Lulu-Sophia has a brother. Felix. He’s ten. I thought it would be interesting to get his third grade class to redesign the roundabout outside their school. A badly engineered roundabout. Without too much input from me, they went to work. Apart from wanting glass roofs over the cycle tracks so they wouldn’t get wet… most of their ideas were great. And rational. Based on experience and human needs.
When you think like rational, logical children, you free your mind.
The idea of glass roofs was funny. But in cities in the Netherlands they are installing rain sensors on the bicycle traffic lights. When it rains, cyclists get priority at intersections.
In Copenhagen on the main arteries leading to the city a Green Wave is in place. Ride 20 km/h and you hit green lights all the way to work. On bicycles.
What would the streets of a city be like if a team of five year olds, third graders and young design students be like? They would be beautiful. They would be safe.. And you know what… they would work.
I’ll tell you what’s old fashioned and standing in the way of progress. Engineering cities instead of designing them.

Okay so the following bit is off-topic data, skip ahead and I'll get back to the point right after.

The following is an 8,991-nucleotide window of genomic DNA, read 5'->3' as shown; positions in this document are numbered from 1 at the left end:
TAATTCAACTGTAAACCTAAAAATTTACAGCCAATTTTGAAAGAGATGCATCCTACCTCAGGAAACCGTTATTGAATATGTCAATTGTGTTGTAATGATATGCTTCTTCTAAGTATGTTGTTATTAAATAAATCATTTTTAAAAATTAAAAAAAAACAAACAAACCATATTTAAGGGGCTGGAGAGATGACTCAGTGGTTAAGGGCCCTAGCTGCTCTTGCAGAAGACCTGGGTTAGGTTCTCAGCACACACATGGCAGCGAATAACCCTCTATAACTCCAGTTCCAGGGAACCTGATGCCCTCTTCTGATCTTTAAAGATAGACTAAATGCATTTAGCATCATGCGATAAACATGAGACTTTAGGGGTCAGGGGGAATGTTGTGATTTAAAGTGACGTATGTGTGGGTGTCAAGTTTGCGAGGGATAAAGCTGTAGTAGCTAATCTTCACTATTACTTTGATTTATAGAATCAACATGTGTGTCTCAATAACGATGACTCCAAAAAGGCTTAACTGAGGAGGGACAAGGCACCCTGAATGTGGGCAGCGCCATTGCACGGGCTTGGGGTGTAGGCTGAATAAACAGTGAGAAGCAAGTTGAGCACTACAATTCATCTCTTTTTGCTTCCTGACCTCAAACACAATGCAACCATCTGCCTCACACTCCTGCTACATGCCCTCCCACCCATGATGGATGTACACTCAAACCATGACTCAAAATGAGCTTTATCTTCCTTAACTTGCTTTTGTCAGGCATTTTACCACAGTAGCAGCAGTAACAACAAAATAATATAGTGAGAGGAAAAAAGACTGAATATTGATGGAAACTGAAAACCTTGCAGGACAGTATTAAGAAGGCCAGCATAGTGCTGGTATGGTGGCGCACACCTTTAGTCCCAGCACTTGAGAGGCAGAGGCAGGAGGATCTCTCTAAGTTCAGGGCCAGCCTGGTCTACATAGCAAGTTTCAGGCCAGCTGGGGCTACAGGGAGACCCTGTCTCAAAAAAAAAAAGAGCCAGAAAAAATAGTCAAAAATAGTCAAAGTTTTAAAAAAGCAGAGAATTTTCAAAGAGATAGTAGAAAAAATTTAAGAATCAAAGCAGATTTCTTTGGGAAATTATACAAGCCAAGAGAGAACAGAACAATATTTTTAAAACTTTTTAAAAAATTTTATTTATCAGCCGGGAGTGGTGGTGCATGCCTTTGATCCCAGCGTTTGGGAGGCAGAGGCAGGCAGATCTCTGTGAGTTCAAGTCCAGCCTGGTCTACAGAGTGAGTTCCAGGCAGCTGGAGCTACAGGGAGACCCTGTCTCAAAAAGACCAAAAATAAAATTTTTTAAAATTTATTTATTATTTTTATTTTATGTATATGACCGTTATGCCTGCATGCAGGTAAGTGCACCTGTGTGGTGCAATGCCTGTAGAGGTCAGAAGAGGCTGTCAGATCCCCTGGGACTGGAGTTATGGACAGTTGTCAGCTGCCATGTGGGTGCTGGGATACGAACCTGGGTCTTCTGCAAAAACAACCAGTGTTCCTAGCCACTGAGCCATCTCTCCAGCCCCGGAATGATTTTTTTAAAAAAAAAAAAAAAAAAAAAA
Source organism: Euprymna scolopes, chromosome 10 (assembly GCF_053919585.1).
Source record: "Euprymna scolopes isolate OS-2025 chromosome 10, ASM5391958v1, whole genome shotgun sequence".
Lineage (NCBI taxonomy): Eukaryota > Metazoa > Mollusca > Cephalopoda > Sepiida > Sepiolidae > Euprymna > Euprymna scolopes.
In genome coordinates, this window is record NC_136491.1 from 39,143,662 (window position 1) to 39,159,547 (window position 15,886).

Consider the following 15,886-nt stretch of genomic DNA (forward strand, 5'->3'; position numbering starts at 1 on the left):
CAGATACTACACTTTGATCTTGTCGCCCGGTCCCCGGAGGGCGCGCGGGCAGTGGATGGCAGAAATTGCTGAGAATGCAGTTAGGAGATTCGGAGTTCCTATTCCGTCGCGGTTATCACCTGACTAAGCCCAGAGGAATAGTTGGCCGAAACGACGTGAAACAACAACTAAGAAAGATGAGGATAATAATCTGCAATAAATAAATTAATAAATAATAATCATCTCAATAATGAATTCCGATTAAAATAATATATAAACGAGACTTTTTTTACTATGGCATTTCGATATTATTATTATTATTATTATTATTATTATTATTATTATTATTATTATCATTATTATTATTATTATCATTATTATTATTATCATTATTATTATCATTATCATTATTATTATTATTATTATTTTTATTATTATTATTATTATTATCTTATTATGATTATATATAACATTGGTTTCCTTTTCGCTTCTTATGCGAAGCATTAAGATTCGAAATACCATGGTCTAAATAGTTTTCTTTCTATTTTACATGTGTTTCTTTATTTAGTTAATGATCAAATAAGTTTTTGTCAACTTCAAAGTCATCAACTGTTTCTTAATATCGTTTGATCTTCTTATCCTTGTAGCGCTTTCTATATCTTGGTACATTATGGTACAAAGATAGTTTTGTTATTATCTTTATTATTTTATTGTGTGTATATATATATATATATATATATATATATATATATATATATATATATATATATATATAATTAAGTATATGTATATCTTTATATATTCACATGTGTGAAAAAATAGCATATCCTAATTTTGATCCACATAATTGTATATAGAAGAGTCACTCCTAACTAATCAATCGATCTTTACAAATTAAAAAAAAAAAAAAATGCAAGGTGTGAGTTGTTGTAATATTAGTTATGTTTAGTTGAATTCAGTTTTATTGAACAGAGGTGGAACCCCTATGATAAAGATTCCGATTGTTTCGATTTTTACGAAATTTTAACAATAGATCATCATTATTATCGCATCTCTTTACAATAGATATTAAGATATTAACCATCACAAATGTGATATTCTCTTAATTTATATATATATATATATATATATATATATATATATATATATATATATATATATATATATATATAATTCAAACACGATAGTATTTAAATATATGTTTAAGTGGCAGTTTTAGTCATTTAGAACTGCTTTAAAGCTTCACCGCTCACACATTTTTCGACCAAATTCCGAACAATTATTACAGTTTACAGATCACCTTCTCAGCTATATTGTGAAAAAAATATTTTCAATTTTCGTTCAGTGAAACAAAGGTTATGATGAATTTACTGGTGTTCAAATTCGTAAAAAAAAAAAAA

But you know what? This is not all about bicycle infrastructure, pedestrian facilities, traffic calming, urban design.
This is about erecting monuments. Monuments that we the people design and erect. To liveable cities. Monuments to the past, present and the all important future. Monuments that make cities better. Saving lives instead of destryong them or wiping them out.
We are the architects. We are the designers. These are our cities.
I’ll leave you with this quote.
Cities are erected on spiritual columns. Like giant mirrors they reflect the hearts of their residents. If those hearts darken and lose faith, cities will lose their glamour.
A 900 year old quote. More true today than ever before. Let’s make our cities and hearts shine. Let’s take this paradigm and shift it. Back where it belongs. Back to the future. Let’s allow these monuments to rise all over the world.